August 6th, 2009 at 03:50am
A story from Victoria’s Herald Sun about Aboriginal criminals in New South Wales being given a non-prison option simply because they are Aboriginal.
YOUNG indigenous offenders could be sent to work on a cattle farm in northern NSW instead of jail in an Australian first aimed at curbing incarceration rates.
The property Balund-a, near Tabulam in the state’s far north, will house up to 50 men and women aged between 18-35 who would otherwise be sent to prison.
Corrective Services Minister John Robertson said he wanted to address the high indigenous incarceration rates, with more than one in five inmates in NSW jails of Aboriginal descent.
Well Mr. Robertson, it will certainly do that…but how many 50-people-per-year farms are you going to need in order to make a useful dent in those statistics? And what exactly are you trying to get at with this sentence?
Mr Robertson said so far, 13 of the 14 would-be inmates who have spent time at Balund-a have avoided time behind bars upon their return to court.
There is no context for this sentence. Either it means that 14 people who have been to the farm so far have re-offended and didn’t receive a court sentence, in which case I fail to see how it’s related to the story, or it means that people sent to this farm are being sent back to court once they are done, so that a judge can have a look at their report card and decide whether to send them to court, which would be an amazing waste of time for an already overcrowded court system.
Mr Robertson continued:
“If we can keep 50 young Aboriginal men and women in this region out of prison each year and give them a chance to make something of their lives, then the program has been a success.”
And what about the rest of us? If Aboriginal offenders are worthy of a rehabilitation farm, why aren’t the rest of us worthy of it? What makes them so special?
The most amazing thing about all of this is that, elsewhere in the country, similar programs are being conducted in prisons, not outside of them.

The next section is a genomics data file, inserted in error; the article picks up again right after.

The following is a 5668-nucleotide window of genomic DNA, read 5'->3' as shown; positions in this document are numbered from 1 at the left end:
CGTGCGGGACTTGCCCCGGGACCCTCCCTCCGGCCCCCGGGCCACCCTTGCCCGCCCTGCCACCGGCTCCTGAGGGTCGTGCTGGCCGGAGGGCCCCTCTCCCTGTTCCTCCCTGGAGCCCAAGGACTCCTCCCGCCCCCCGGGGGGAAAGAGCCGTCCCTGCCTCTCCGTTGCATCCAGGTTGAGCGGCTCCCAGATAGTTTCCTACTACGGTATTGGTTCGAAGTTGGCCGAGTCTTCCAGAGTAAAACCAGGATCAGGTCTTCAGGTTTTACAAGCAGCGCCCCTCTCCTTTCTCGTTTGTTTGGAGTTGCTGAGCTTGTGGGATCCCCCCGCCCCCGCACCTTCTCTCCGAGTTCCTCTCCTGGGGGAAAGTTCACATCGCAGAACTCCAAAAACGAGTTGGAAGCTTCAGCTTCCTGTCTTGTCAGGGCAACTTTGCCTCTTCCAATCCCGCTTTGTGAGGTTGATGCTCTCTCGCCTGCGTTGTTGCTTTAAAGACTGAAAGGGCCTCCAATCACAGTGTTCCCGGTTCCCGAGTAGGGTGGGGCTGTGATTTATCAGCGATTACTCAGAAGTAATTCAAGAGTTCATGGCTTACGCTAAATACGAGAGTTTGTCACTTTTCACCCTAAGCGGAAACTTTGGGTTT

It is based on existing Aboriginal programs in prisons such as Yetta Dhinnakkal near Brewarrina and Warakirri at Ivanhoe.
Is Mr. Robertson so obsessed with statistics that he can’t see his way to implementing such programs in the safe environment of his state’s prisons rather than on remote farms?
Regardless, as long as such programs are being offered to Aboriginal offenders and not to everyone else, it’s a racist policy.
Apparently the percentage of people in prisons who are Aboriginal has never been higher, and the government wants to lower that percentage. That’s understandable, but perhaps it’s time that they investigated the living conditions of Aboriginal children. Aborigines aren’t criminals by nature any moreso that white folk (for lack of a better term) are, so there has to be a reason why they are growing up and turning in to criminals at a much higher rate than everyone else. I think it has to do with the way they are being raised as children.
Over the years I have seen many Aboriginal families come and go through the area in which I live. Almost all of them have been visited quite regularly by the police, almost all of them have been “known” as drug-dealing households, and almost all of them have had incredibly foul children. What chance do these kids have? It’s a well established fact that the pre-primary school years have a huge impact on children and shape their future. If you grow up in a household with criminal tendencies (or worse) then you are very likely to see such activity as “normal”…your morals will have been corrupted. If the government is serious about preventing Aborigines from becoming criminals, then it needs to take a good, hard look at the environment in which these children are growing up.
Once they’re all grown up and out there causing havoc, and on “not you again” basis with the local cops, it’s too late for “rehabilitation programs”. By that stage what is needed is the solitary confinement prison system which I have talked about before.